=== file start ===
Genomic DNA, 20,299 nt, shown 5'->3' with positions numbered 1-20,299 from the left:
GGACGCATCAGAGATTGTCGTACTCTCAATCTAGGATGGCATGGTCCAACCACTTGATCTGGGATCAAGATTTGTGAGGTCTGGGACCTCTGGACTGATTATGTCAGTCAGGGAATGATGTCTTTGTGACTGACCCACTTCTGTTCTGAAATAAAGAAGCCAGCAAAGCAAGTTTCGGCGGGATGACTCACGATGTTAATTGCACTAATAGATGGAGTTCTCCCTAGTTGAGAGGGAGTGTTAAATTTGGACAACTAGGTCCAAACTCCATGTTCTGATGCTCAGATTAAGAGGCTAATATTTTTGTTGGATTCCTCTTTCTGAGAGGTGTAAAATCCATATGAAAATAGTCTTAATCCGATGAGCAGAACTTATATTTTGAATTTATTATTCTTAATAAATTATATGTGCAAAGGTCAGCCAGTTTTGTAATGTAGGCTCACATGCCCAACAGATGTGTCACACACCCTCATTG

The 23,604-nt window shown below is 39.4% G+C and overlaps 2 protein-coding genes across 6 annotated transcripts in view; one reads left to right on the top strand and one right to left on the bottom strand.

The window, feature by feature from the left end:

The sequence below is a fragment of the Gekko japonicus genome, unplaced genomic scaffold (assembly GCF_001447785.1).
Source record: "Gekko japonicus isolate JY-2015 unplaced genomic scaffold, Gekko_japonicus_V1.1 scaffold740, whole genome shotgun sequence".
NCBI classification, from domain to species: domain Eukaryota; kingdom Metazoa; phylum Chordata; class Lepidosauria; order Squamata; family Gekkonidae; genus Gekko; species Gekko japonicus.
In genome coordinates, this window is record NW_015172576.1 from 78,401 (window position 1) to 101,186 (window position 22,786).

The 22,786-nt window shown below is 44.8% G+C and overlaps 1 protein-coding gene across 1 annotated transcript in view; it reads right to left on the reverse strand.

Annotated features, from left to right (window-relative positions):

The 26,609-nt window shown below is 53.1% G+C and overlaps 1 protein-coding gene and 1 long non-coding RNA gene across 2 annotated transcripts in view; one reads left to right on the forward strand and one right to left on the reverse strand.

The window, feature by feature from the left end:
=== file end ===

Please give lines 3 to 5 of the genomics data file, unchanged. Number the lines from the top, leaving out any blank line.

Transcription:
The 23,604-nt window shown below is 39.4% G+C and overlaps 2 protein-coding genes across 6 annotated transcripts in view; one reads left to right on the top strand and one right to left on the bottom strand.

The window, feature by feature from the left end:

The sequence below is a fragment of the Gekko japonicus genome, unplaced genomic scaffold (assembly GCF_001447785.1).